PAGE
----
Portland Police’s Traffic Division reinstated – part time

INCLUDES VIDEO OF PRESS CONFERENCE HIGHLIGHTS | Watch your driving! Portland Police Bureau motorcycle cops are back on patrol throughout outer East Portland. Find out why they’re back …

Along SE 82nd Avenue of Roses, just after the return of Portland Police Bureau’s Traffic Division takes force, a drunk driver – with arrest warrants — is stopped. PPB image

Story and photos by David F. Ashton

On May 11, two days after the Portland Police Bureau (PPB) made it official that their Traffic Division was being reinstated, an officer riding an motorcycle (they call it a Motor Unit) arrested a drunk driver blowing more than twice the legal limit at .19% Blood Alcohol Content – and who also had arrest warrants – along S.E. 82nd Avenue of Roses.

“Traffic is back!” the PPB sergeant Tweeted elatedly about that arrest.

PPB Traffic Division officers polish up their motorcycles before the press conference announcing the division’s return begins.

On May 9, at the PPB’s former Southeast Precinct parking lot, PPB Chief of Police Chuck Lovell held a press conference where he formally announced the reinstatement of their Traffic Division.

“I’ve waited just over two years for this day; I’m announcing that starting May 11 we will be bringing back our Traffic Division,” Chief Lovell told reporters.

Talking about the return of the Traffic Division is PPB Chief of Police Chuck Lovell.

“It’ll be limited; with fewer numbers than before, but we’ll have ten motorcycle officers, two officers in cars, and two sergeants – on the afternoon [and evening] shift doing traffic full-time in the city once again,” declared Lovell.

Watch clips of the press conference learn much more about this decision by the Portland Police Bureau – and how it might affect you:

Ready to serve
The reason Traffic Divisions officers can quickly be reactivated, Chief Lovell explained, is that “over the last two years they’ve maintained their certification, their training, and they’ve worked riding their motorcycles.”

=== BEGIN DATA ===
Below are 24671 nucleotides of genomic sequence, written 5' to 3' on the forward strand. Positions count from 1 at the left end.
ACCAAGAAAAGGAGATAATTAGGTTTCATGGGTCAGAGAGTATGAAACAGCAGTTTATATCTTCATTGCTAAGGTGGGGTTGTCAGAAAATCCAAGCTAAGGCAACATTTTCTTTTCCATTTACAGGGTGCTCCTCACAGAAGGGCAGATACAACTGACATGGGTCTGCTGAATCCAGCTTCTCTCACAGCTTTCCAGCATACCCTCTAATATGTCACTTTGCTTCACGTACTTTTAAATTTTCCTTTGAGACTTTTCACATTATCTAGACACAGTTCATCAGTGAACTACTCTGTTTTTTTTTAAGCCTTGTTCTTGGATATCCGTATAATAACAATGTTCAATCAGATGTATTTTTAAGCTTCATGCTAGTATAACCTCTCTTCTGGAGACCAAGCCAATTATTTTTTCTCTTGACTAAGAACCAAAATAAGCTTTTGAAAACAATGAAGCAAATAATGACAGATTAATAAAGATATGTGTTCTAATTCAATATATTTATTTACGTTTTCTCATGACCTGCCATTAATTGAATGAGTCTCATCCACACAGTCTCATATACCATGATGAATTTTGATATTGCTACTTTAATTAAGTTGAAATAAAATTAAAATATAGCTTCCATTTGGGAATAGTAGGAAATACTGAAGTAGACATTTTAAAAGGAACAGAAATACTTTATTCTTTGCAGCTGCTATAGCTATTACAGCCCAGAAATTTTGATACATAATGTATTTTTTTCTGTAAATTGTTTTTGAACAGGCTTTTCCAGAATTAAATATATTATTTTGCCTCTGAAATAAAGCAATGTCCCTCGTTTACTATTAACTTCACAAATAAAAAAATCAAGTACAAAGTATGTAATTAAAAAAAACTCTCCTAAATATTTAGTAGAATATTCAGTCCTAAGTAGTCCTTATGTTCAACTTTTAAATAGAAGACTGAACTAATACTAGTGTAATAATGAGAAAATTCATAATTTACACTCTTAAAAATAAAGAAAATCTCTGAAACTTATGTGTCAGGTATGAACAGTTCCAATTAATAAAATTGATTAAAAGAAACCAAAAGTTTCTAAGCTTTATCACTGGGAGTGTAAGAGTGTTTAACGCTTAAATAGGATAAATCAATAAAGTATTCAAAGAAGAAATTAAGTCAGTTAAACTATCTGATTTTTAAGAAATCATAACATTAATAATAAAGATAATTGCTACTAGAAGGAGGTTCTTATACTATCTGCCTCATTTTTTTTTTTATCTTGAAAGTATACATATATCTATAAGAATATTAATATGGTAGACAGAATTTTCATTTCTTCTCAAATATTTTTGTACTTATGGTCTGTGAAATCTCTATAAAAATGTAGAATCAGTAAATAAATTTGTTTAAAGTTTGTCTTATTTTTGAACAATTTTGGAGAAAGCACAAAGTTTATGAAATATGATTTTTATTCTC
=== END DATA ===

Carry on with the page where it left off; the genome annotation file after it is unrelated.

PPB Traffic Division’s Sergeant Ty Engstrom explains the hours and shift the officers will be on duty.

Lovell then introduced Traffic Division’s Sergeant Ty Engstrom to give the details. He clarified that his team will be working a “modified afternoon shift” from 5 p.m. to 3 a.m.

These officers and sergeants will be on the street in addition to the Major Crash Team, the Traffic Investigations Unit, and a lieutenant. “The shift configuration means six officers and one sergeant will be working traffic enforcement each day,” Engstrom said. “On Wednesdays, both details will be working.”

Fully staffed during Rose Festival
Additionally, for a one-month period in June, the Bureau will be bringing back all of the Traffic Division to help out during Rose Festival activities.

“This includes quite a few more officers on motorcycles and in cars – whether or not they’ll be participating in Rose Festival Parade and activities, they’ll be helping out with traffic enforcement, education, and investigations as well,” Engstrom remarked.

When the Traffic Division was disbanded, its officers were distributed to the various city precincts, and put on district patrol duty, replacing officers who’d left the force. So, the Traffic Division will be taking those officers away from precinct duties during the Rose Festival – and at least some will be returned after the festival is over.

However, Traffic Division officers will provide to the precincts their support in traffic-related calls for service, while prioritizing Driving Under the Influence of Intoxicants (DUII) detection and investigation.

Staged in front of the PPB Traffic Division Crash Investigation Unit, the press conference about the return of the division continues at the former Southeast Precinct.

Says the need is ‘huge’
Engstrom said the decision to bring back the Traffic Division was  “because there’s a huge need, due to the increase in fatal crashes and illegal ‘speed racing’ going on.”

In 2022, there were 68 fatal crashes, the highest since 1987. Of those crashes, 32 involved pedestrians – the highest pedestrian fatality rate since 1948, Engstrom conceded.

“Do you know how many ‘hit-and-run’ [crashes] we get every year?” Engstrom asked rhetorically: “5,000 to 6,000 every year. The Traffic Investigations Unit investigators’ workload with fatal crashes has been so great, they rarely have time to investigate any of those hit-and-run accidents.”

A newly-reinstated, but experienced, Motor Unit officer goes after another law-breaker after being reinstated in the Traffic Division.

“We believe that having Traffic Division officers patrolling our streets will have a big impact in reducing traffic fatalities by ‘educating’ some drivers, and taking others off the road,” Engstrom concluded.

© 2023 David F. Ashton ~ East Portland News™


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